GAM Investments’ Wendy Chen Highlights the Value of Spotting and Sticking with the Long-term Investment Themes
The world of mid-2022 is a very different place from the one we all inhabited a year or so ago. Then, the pandemic was still raging, and the virus was much more worrisome, but inflation was still a distant prospect and rate rises, while anticipated, were predicted to be very gradual. The threat of a Russian invasion of Ukraine was far from anyone’s main concern. But now, faced with some really serious headline inflation numbers coming through in the US and Europe, in particular, with the Federal Reserve fast-tracking rate rises, and with all the uncertainties over Putin’s aggressions and ambitions, investors have been redefining their portfolios and adapting them for the current and anticipated situations. Hubbis hosted a virtual Digital Diaalogue event on July 14 at which four experts opined on the use of thematic investment strategies to strengthen portfolios. One of these experts was Wendy Chen, who is responsible for covering the global internet sector in GAM’s Global Equity team, based in Hong Kong. We have summarised some of her valuable insights in this short report.
Wendy told delegates that she believes that the environment we face today has resulted in great difficulties in valuation modelling for investments and for analysts.
The need for rigorous analysis
“We are retreating to more of a top-down approach to assess trends,” she said.
“As to what has changed in the world that makes thematic investing more relevant today, I would point to all of the financial and geopolitical concerns we face in the world, all of which can easily make alpha decay sharply, especially often amongst many high-quality names that we believe have been disproportionately punished.”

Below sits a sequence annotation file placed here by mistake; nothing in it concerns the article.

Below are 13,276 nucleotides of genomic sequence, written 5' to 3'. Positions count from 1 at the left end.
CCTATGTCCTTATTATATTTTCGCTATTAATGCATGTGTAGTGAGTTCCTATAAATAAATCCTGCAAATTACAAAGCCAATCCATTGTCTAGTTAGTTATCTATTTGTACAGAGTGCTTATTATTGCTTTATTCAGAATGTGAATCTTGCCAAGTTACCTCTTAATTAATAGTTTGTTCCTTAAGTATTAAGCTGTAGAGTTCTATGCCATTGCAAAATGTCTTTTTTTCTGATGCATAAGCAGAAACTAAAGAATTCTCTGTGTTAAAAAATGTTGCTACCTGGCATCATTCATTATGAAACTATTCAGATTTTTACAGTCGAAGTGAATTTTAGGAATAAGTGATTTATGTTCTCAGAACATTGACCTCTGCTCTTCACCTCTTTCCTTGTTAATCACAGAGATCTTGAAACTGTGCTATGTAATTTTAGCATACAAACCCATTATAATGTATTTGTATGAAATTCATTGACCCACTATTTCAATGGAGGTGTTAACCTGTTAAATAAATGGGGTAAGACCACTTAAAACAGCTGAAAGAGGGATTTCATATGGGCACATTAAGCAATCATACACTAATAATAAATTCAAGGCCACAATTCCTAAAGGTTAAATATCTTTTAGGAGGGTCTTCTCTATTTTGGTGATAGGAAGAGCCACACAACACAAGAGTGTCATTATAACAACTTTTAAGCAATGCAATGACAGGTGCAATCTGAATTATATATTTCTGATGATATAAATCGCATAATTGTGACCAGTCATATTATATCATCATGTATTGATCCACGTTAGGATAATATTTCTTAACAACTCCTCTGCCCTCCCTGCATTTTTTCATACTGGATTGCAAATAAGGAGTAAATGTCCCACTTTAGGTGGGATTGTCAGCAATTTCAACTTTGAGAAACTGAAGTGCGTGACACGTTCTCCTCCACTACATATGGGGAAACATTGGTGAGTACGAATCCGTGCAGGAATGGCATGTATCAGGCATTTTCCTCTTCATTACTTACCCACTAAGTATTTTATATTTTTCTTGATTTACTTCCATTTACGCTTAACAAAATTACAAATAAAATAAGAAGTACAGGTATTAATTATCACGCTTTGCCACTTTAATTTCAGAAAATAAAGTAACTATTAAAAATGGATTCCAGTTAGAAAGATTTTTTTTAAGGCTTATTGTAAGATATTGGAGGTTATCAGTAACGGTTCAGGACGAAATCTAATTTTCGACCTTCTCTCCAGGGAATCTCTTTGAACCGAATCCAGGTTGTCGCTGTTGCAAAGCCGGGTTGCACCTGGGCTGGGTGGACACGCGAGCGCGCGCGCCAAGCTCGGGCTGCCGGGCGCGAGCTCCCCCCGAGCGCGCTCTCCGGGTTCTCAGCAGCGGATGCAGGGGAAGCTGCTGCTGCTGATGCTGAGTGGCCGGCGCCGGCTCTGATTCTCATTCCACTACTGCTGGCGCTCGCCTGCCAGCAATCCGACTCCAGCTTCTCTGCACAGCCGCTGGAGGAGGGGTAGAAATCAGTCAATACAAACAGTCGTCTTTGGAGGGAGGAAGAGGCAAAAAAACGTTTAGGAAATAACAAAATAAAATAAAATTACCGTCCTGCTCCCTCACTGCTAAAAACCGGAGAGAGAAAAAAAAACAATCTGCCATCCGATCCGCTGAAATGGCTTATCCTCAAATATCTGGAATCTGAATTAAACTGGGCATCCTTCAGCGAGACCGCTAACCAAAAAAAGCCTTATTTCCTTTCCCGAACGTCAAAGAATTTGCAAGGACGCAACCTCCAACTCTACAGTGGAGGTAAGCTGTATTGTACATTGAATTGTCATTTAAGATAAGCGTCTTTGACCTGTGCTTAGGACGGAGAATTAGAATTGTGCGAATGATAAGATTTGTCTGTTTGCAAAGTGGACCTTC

She said that is why, in her view, times like these require top-down approaches to uncover structural investment opportunities and stay ahead of curve. “For example,” she explained, “Being a China specialist, I believe in current market, thematic investing to capture the right trends, right timings and right sectors is increasingly important.”
Perspectives on time and patience
Wendy also agreed with another comment from a fellow panellist who said that investment expectations and timelines must be aligned between the clients, the advisors, and the managers. She cautioned that investors need to gain access to interesting opportunities with the right degrees of patience, so that they can participate over time in the more structural and dynamic growth potential ahead. “Yes, it is very important for investors to actually understand when they're investing and what should be expected,” she stated.
She added, for example, that if they are trying to invest in disruptive technologies that already become heated debates, e.g. metaverse, they must realise that sometimes the whole process can be much longer than expected. Selecting the right companies (not speculators) and the right timing matter even more as the markets can make some wrong turns in terms of share prices during that waiting phase.